Cervical spondylosis (Neck pain) is one of the most common spine dysfunction, which is also referred to as cervical degenerative disease. Due to age as the prime trigger factor, it is mostly seen in the elderly people. According to the Journal of Disease-a-Month, approx. 20%-50% of adults suffer from neck pain every year, and a majority of them are caused by cervical spondylosis. Apart from the lumber spondylosis, it is one of the commonest medical issues, treated by the health care providers.
The spine is made up of 33 bones, called vertebrae, which are stacked one above the other. These bones connect to create a space (canal), which protects the spinal cord. The first seven vertebrae which begin at the base of the skull and neck comprise to form the cervical spine. Cervical spondylosis occurs in the cervical spine, the seven small vertebrae forming the neck.Other parts of the spine are:
Spinal cord and spinal nerves:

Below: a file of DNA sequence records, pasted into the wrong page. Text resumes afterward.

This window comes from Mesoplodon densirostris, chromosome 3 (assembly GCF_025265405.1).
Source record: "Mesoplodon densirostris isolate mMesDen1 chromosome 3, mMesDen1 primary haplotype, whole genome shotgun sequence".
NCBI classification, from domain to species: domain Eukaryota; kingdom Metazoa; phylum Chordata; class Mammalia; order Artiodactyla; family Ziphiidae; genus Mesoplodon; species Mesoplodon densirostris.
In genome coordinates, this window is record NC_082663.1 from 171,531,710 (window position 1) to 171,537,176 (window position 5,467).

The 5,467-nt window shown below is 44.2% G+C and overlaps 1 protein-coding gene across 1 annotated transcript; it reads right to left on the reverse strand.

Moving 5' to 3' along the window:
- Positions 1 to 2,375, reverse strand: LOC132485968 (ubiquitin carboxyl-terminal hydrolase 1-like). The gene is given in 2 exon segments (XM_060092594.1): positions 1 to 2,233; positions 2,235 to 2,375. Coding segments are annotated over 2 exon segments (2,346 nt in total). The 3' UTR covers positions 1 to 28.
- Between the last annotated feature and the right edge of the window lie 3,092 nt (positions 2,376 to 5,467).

These "electrical" cables travel through the spinal canal carrying signals (messages) between the brain and muscles. The nerve roots branch off from the spinal cord through openings in the vertebrae.
These are intervertebral discs flexible that are found between your vertebrae. They act as shock absorbers when you walk or run.The inter-vertebral discs are flat, round and about half an inch thick.
The inter-vertebral discs consist of two components:
Causes of Cervical Spondylosis
Cervical spondylosis occurs mainly due to the degenerative changes that occur in the spine with increased age. These changes are normal, which happen with everybody. In fact, almost half of all middle-aged and older have worn discs that do not cause painful symptoms.
Disc degeneration and bone spur
As spinal discs age, they lose height and begin to swell (bulge). They also lose water content, begin to dry and, in turn, become weak. This problem makes the settling or collapse of the disc space and loss of disc space height.
As the facet joints progress, pressure also begins to degenerate and develop arthritis, similar to the one that happen in the articulation of the hip or knee. Articular cartilage smooth, slick that covers and protects the joints wears away.